One of four 12-pound or larger neck pumpkins I harvested last autumn, this winter squash dwarfs my largest chef’s knife and hangs off both sides of a very large cutting board.
This month’s Post Produce is only barely about winter squash. You see, my dad moved out of our family home. He decided to take an apartment in a progressive care facility, and I’ve been spending a whole lot of time in Ithaca helping him get settled, making repairs in the house, and staging removal of everything. We hope to have the house ready to rent by June.
During my last stint in Lewisburg (where I live), I made a small vat of curried squash soup. To do that, I cut up a 12 pound neck pumpkin and cooked some of it, leaving a big chunk in the refrigerator. When I packed up to return to Ithaca this week, I brought the leftover (uncooked) neck pumpkin along. Tonight, I cooked it.
When I Cook Alone
I tend not to be super-motivated when I cook for myself. I usually cook a meal for six, expecting to eat it over the course of three or four days. I’ll have it for dinner one day, lunch and dinner the next, and so on until it’s gone. The neck pumpkin plays into this scheme for my current stint in Ithaca: I’ll have it and mashed potatoes with the boneless pork ribs I cooked tonight. That ought to get me through the weekend and partway through next week.
The photos show what I did with the squash. This is a super-de-duper-de basic preparation that results in a classic side dish. What makes it special is that the neck pumpkin I used came from my garden in October, and it’s still in great shape in February! Two more neck pumpkins sit in a rocking chair in my dining room and will likely become curried soup, gilled squash, or more mashed squash… it’s hard to predict.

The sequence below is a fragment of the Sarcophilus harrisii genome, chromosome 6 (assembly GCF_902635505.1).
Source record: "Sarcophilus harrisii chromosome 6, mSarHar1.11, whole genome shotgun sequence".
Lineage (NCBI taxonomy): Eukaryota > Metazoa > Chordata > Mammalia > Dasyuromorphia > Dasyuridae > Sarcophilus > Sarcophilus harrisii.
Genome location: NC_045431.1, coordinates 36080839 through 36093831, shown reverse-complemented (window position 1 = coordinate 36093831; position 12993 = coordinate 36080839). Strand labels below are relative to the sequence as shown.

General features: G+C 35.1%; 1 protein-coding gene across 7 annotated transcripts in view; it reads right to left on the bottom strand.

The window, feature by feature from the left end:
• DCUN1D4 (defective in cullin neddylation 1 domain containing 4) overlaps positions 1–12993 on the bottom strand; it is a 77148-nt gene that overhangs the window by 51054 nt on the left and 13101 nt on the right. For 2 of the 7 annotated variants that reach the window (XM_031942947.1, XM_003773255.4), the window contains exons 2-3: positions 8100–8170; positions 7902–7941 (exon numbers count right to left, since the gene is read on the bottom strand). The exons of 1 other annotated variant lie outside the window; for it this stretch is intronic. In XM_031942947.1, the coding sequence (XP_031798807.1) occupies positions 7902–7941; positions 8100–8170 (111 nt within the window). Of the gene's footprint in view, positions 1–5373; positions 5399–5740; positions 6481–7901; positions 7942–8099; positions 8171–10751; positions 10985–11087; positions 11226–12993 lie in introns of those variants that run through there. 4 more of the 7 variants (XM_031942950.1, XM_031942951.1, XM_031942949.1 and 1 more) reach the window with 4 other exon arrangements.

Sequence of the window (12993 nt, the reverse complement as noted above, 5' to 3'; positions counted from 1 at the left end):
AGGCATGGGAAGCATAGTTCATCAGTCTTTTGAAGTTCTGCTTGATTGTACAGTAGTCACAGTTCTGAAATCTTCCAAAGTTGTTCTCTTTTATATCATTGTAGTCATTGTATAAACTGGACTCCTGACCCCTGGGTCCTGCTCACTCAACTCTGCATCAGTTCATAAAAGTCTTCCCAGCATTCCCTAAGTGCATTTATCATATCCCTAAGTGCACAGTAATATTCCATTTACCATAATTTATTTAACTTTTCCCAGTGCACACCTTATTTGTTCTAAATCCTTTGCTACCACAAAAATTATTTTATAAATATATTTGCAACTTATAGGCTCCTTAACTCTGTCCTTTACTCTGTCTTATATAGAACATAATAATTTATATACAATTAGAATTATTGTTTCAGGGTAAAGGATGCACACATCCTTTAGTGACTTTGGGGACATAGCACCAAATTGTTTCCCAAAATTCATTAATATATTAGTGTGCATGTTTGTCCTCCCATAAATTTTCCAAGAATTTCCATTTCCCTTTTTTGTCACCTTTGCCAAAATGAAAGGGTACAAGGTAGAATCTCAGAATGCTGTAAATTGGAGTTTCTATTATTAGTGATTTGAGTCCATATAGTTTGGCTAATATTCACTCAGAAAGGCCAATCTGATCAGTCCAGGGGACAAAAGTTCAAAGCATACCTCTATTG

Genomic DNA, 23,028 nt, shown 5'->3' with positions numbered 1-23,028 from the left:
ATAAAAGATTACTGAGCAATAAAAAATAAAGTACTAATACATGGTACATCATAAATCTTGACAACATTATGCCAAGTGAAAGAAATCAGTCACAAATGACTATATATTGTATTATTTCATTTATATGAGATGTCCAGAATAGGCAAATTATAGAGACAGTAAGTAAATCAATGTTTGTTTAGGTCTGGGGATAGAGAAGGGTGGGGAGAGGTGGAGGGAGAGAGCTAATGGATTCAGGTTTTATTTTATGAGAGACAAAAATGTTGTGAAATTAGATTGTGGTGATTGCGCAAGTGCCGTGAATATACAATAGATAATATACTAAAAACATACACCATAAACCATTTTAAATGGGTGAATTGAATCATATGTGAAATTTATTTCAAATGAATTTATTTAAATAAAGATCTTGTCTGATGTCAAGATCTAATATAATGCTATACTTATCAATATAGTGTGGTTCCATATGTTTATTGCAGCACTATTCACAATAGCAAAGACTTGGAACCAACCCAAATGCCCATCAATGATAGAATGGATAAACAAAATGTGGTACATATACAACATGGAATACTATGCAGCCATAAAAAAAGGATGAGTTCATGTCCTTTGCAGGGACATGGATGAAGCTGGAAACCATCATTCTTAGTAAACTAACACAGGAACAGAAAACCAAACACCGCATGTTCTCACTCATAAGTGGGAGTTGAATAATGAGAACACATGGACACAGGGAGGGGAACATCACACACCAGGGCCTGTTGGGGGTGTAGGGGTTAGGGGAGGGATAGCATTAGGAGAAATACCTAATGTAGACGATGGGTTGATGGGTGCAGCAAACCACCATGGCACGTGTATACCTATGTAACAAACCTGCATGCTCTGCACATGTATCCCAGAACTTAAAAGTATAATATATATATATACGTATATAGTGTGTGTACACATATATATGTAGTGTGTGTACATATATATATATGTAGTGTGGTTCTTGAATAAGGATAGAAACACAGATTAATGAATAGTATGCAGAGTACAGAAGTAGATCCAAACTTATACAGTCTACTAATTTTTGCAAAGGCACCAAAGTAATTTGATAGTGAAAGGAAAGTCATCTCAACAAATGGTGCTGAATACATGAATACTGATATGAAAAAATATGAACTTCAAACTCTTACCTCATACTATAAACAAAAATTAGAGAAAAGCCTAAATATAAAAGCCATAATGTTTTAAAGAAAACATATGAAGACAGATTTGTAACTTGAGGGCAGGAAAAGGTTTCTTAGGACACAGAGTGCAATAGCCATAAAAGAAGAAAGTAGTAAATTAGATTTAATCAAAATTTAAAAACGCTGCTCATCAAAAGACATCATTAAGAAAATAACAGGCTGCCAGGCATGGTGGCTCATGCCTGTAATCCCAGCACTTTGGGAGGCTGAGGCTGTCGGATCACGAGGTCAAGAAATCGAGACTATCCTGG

Now You Post!
To participate in this month’s Post Produce, scroll to the bottom of this page. There, use the Linky widget to link to your blog post. Simple; quick. After you link, please visit other bloggers’ Post Produce posts and see what your fellow gardeners are eating.
The neck of a neck pumpkin is solid squash meat. I used about two-thirds of the neck for one batch of soup, one-third of the neck and some slices of the bulb for a second batch of soup, and what was left of the bulb became mashed squash that I’ll eat over the next four or five days.
These are the pieces of neck pumpkin I brought with me to Ithaca: they still need to be peeled and scraped before going into the cook pot. I work on my mom’s in-counter cutting board after clearing off such things as hose washers, giant tweezers, and tungsten microelectrodes. Since my mom died, my dad has reinterpreted the use of the kitchen.
The old vegetable peeler I remember from my earliest days is incredibly dull but still able to cut the skin off a winter squash. My mom left a new, sharper peeler, but that has moved with my dad to his apartment. In case you’re preparing winter squash for your first time, please pare deeply. The flesh directly beneath the skin is firm and bitter, and your squash will taste better if you remove the skin and one or two more layers of flesh.
After peeling the sections, and scraping the stringy stuff from the insides, I cut the squash into fairly large chunks and add them to a pot of water.
The Pyrex pitcher on the right dates back to, perhaps, the 1970s. I heat water in it daily for hot chocolate mixed with instant coffee—that’s my main source of caffeine. Note that I haven’t covered the squash chunks with water; I’ll add a lid to the pot and anything above water will cook in steam. I start the burner on high, but turn it down to medium when the water boils. It takes 20 to 30 minutes for the squash to soften.
When the tip of a knife easily slips through the skin side of the squash chunks, I pour off the water. Then I add two tablespoons of butter and three tablespoons of brown sugar – please add more or less of either to suite your own tastes. I stir with a spoon, superficially mashing individual chunks of squash as I go. I prefer a chunky mixture over a smooth one, but were I cooking this for others I’d use a potato masher.
Here’s the Linky widget. Go ahead: add a link to your Post Produce post. I look forward to seeing what you’re eating from your own garden: